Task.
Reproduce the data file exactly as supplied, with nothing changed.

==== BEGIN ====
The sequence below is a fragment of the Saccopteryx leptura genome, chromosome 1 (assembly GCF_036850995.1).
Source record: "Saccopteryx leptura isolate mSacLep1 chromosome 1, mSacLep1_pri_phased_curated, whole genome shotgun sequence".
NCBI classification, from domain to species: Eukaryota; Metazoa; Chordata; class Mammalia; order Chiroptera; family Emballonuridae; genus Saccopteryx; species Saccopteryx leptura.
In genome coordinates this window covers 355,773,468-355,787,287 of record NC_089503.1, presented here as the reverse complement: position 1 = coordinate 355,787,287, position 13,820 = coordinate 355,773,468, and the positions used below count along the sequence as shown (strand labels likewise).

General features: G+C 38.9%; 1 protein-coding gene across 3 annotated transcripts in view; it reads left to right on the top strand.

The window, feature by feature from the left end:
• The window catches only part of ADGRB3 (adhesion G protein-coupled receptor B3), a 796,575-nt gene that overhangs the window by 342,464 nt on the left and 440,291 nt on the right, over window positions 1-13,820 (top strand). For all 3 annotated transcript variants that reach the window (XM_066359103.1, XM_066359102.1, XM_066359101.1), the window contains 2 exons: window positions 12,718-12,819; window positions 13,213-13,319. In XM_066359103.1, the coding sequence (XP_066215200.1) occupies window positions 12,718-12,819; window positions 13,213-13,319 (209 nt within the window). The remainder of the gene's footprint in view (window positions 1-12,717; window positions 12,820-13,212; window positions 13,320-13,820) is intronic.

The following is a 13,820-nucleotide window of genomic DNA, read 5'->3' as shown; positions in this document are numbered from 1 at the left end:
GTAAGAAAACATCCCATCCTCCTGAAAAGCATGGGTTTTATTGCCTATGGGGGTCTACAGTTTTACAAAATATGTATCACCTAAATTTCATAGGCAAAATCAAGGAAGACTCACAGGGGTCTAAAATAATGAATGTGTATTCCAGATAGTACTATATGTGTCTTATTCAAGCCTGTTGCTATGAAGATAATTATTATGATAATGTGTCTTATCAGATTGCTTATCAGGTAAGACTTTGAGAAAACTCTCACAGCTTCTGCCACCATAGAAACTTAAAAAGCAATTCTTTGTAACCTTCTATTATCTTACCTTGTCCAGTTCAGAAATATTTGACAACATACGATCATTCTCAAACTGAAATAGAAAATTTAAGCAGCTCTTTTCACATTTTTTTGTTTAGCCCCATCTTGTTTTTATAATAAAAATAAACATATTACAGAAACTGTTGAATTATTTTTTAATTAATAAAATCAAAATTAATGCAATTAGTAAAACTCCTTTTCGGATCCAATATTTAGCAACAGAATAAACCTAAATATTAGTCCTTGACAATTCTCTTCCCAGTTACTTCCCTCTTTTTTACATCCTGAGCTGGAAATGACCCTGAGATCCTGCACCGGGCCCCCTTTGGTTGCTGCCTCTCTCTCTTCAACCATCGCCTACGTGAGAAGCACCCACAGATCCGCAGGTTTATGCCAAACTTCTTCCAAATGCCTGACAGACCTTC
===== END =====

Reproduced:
The sequence below is a fragment of the Saccopteryx leptura genome, chromosome 1 (assembly GCF_036850995.1).
Source record: "Saccopteryx leptura isolate mSacLep1 chromosome 1, mSacLep1_pri_phased_curated, whole genome shotgun sequence".
NCBI classification, from domain to species: Eukaryota; Metazoa; Chordata; class Mammalia; order Chiroptera; family Emballonuridae; genus Saccopteryx; species Saccopteryx leptura.
In genome coordinates this window covers 355,773,468-355,787,287 of record NC_089503.1, presented here as the reverse complement: position 1 = coordinate 355,787,287, position 13,820 = coordinate 355,773,468, and the positions used below count along the sequence as shown (strand labels likewise).

General features: G+C 38.9%; 1 protein-coding gene across 3 annotated transcripts in view; it reads left to right on the top strand.

The window, feature by feature from the left end:
• The window catches only part of ADGRB3 (adhesion G protein-coupled receptor B3), a 796,575-nt gene that overhangs the window by 342,464 nt on the left and 440,291 nt on the right, over window positions 1-13,820 (top strand). For all 3 annotated transcript variants that reach the window (XM_066359103.1, XM_066359102.1, XM_066359101.1), the window contains 2 exons: window positions 12,718-12,819; window positions 13,213-13,319. In XM_066359103.1, the coding sequence (XP_066215200.1) occupies window positions 12,718-12,819; window positions 13,213-13,319 (209 nt within the window). The remainder of the gene's footprint in view (window positions 1-12,717; window positions 12,820-13,212; window positions 13,320-13,820) is intronic.

The following is a 13,820-nucleotide window of genomic DNA, read 5'->3' as shown; positions in this document are numbered from 1 at the left end:
GTAAGAAAACATCCCATCCTCCTGAAAAGCATGGGTTTTATTGCCTATGGGGGTCTACAGTTTTACAAAATATGTATCACCTAAATTTCATAGGCAAAATCAAGGAAGACTCACAGGGGTCTAAAATAATGAATGTGTATTCCAGATAGTACTATATGTGTCTTATTCAAGCCTGTTGCTATGAAGATAATTATTATGATAATGTGTCTTATCAGATTGCTTATCAGGTAAGACTTTGAGAAAACTCTCACAGCTTCTGCCACCATAGAAACTTAAAAAGCAATTCTTTGTAACCTTCTATTATCTTACCTTGTCCAGTTCAGAAATATTTGACAACATACGATCATTCTCAAACTGAAATAGAAAATTTAAGCAGCTCTTTTCACATTTTTTTGTTTAGCCCCATCTTGTTTTTATAATAAAAATAAACATATTACAGAAACTGTTGAATTATTTTTTAATTAATAAAATCAAAATTAATGCAATTAGTAAAACTCCTTTTCGGATCCAATATTTAGCAACAGAATAAACCTAAATATTAGTCCTTGACAATTCTCTTCCCAGTTACTTCCCTCTTTTTTACATCCTGAGCTGGAAATGACCCTGAGATCCTGCACCGGGCCCCCTTTGGTTGCTGCCTCTCTCTCTTCAACCATCGCCTACGTGAGAAGCACCCACAGATCCGCAGGTTTATGCCAAACTTCTTCCAAATGCCTGACAGACCTTC